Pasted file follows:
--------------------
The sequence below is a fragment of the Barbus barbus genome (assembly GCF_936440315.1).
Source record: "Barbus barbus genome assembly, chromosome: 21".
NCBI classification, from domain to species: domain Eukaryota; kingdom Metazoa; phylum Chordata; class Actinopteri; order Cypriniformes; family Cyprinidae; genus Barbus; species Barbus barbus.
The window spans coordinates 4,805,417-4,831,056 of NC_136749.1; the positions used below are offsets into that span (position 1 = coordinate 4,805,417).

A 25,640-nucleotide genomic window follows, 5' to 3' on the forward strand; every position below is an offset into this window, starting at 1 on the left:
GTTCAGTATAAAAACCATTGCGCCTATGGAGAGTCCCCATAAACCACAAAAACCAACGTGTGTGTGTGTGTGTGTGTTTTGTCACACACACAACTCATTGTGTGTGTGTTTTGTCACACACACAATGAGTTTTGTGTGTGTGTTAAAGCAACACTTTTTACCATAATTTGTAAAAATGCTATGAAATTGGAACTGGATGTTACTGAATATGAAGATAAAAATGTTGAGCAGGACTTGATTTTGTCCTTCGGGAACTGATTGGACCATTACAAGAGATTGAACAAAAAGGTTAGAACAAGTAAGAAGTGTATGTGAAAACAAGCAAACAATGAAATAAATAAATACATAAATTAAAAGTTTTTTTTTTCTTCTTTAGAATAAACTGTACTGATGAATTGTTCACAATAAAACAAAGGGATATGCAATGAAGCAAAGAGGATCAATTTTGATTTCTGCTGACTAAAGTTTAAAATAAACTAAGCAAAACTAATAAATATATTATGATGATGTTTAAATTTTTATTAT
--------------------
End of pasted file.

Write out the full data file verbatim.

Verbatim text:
The sequence below is a fragment of the Barbus barbus genome (assembly GCF_936440315.1).
Source record: "Barbus barbus genome assembly, chromosome: 21".
NCBI classification, from domain to species: domain Eukaryota; kingdom Metazoa; phylum Chordata; class Actinopteri; order Cypriniformes; family Cyprinidae; genus Barbus; species Barbus barbus.
The window spans coordinates 4,805,417-4,831,056 of NC_136749.1; the positions used below are offsets into that span (position 1 = coordinate 4,805,417).

A 25,640-nucleotide genomic window follows, 5' to 3' on the forward strand; every position below is an offset into this window, starting at 1 on the left:
GTTCAGTATAAAAACCATTGCGCCTATGGAGAGTCCCCATAAACCACAAAAACCAACGTGTGTGTGTGTGTGTGTGTTTTGTCACACACACAACTCATTGTGTGTGTGTTTTGTCACACACACAATGAGTTTTGTGTGTGTGTTAAAGCAACACTTTTTACCATAATTTGTAAAAATGCTATGAAATTGGAACTGGATGTTACTGAATATGAAGATAAAAATGTTGAGCAGGACTTGATTTTGTCCTTCGGGAACTGATTGGACCATTACAAGAGATTGAACAAAAAGGTTAGAACAAGTAAGAAGTGTATGTGAAAACAAGCAAACAATGAAATAAATAAATACATAAATTAAAAGTTTTTTTTTTCTTCTTTAGAATAAACTGTACTGATGAATTGTTCACAATAAAACAAAGGGATATGCAATGAAGCAAAGAGGATCAATTTTGATTTCTGCTGACTAAAGTTTAAAATAAACTAAGCAAAACTAATAAATATATTATGATGATGTTTAAATTTTTATTAT